HOUSING supply in Wales has received a boost with a cut in red tape, according to Minister for Housing and Regeneration Carl Seargant.
The AM said that, as of yesterday, all housebuilders wanting to take part in the Help to Buy — Wales scheme were no longer required to hold a consumer credit licence.
He said this licence had become a "significant deterrent".
The Help to Buy — Wales scheme, launched in January, is a £170 million shared equity loan scheme designed to support home ownership, stimulate building activity and provide a lift to the housing sector.
"The scheme has already made an important contribution to restoring confidence in the Welsh construction sector, something that has been reflected in the most recent housing statistics that show an increase in the number of new sites under development across Wales," said Mr Sergeant. "However, in light of this progress, I have also been looking at ways to extend the benefits of the initiative to a wider selection of both developers and buyers by addressing any barriers to participation.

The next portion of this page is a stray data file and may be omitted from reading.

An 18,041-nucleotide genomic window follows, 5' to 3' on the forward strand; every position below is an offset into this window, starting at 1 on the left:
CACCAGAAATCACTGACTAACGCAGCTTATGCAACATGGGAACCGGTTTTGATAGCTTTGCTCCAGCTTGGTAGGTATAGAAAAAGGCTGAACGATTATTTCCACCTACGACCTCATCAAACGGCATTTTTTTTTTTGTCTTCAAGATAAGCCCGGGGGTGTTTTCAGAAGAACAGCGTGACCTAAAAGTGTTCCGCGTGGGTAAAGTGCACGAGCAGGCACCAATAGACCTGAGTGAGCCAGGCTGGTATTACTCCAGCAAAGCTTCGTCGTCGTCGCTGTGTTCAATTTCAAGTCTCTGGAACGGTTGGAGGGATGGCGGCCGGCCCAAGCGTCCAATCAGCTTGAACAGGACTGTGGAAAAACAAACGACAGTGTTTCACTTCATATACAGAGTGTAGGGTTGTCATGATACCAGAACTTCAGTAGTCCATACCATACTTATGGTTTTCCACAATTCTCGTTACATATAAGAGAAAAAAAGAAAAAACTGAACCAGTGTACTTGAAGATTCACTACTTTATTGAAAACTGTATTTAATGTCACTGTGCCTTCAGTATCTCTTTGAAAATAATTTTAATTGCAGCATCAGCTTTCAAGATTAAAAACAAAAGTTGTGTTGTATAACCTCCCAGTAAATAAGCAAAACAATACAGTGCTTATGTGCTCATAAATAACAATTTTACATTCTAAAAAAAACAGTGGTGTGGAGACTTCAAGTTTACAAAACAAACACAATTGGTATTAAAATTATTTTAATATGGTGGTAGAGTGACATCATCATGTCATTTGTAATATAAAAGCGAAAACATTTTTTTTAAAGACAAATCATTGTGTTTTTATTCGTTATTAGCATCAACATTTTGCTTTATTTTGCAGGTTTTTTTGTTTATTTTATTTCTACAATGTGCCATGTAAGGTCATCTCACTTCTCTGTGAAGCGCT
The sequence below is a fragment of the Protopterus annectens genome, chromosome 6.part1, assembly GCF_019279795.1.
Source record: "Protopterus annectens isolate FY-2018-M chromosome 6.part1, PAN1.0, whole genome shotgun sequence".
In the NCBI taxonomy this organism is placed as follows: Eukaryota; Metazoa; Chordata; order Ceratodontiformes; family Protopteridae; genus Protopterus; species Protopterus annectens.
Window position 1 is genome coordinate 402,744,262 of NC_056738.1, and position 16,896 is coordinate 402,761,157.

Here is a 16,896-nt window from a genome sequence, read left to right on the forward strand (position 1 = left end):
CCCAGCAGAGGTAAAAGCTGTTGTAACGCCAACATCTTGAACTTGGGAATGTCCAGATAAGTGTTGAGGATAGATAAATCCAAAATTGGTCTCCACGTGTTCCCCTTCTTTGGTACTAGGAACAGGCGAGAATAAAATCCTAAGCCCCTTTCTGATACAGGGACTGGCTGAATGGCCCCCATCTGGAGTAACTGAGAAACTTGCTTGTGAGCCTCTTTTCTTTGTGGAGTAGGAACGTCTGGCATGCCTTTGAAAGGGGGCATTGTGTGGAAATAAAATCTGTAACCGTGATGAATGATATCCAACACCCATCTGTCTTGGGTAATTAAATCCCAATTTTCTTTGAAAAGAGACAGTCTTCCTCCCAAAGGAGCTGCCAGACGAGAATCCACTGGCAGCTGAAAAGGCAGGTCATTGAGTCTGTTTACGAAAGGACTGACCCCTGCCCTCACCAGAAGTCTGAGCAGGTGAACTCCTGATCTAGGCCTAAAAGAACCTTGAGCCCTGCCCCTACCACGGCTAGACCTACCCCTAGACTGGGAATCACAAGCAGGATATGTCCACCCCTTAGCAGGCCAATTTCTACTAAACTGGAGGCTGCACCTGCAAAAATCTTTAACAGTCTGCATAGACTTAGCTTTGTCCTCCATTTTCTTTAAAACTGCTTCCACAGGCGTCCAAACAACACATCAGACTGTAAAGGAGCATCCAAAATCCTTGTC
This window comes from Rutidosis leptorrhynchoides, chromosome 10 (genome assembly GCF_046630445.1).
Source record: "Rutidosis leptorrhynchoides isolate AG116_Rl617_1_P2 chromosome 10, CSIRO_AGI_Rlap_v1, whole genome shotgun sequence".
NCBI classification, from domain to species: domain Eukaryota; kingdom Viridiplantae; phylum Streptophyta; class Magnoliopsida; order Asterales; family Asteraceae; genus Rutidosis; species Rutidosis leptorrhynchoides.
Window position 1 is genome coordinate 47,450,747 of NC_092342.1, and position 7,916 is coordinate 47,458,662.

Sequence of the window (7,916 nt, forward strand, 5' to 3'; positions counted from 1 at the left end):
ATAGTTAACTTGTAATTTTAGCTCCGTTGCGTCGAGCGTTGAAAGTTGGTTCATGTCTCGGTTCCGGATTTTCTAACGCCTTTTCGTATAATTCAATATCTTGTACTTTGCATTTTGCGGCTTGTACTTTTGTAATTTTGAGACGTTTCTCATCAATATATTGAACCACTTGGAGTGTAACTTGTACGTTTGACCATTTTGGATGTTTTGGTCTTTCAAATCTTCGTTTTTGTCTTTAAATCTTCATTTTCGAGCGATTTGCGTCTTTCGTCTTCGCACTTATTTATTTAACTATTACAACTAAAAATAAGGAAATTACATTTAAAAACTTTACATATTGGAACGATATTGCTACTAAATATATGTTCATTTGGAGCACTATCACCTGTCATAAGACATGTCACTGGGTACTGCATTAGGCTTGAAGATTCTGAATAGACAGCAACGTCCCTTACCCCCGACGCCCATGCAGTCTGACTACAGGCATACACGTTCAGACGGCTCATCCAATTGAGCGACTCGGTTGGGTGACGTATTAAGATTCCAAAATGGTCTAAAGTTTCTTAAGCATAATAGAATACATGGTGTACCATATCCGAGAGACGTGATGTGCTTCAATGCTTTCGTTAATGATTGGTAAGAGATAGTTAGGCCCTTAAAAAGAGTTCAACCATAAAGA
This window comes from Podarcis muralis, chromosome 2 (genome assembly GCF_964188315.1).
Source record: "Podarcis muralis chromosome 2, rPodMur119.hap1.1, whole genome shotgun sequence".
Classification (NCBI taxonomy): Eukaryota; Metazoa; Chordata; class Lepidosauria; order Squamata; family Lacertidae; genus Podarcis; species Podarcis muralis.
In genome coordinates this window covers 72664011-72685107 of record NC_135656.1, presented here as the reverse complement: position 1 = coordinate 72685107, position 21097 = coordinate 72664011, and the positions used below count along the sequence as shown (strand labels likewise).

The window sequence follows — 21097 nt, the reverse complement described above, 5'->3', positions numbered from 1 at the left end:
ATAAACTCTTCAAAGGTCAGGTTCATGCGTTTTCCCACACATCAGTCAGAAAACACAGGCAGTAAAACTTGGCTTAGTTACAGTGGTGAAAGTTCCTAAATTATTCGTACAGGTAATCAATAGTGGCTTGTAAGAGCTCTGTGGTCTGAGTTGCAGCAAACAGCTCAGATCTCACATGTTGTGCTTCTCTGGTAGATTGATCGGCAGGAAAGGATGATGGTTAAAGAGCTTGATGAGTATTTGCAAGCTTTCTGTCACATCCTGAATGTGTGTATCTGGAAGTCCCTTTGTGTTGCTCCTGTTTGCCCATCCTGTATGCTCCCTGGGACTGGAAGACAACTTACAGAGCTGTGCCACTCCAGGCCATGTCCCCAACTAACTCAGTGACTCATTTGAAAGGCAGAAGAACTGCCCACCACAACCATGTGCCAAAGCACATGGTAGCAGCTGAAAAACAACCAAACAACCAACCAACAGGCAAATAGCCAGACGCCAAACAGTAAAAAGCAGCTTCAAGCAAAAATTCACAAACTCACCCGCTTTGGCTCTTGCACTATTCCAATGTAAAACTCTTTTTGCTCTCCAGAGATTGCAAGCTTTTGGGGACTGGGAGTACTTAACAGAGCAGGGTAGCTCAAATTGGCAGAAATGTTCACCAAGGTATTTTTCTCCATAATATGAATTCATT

"Based upon responses from Assembly Members, constituents and the building industry more generally, it is clear that the legal requirement for builders to obtain a consumer credit licence before registering with the Help to Buy – Wales scheme has acted as a significant deterrent given the costs involved in obtaining this licence from the Financial Conduct Authority."
He said he has successfully pressed the UK Government to amend the legislation in this area. "As a result, I have amended the registration process for developers to reflect this," he added.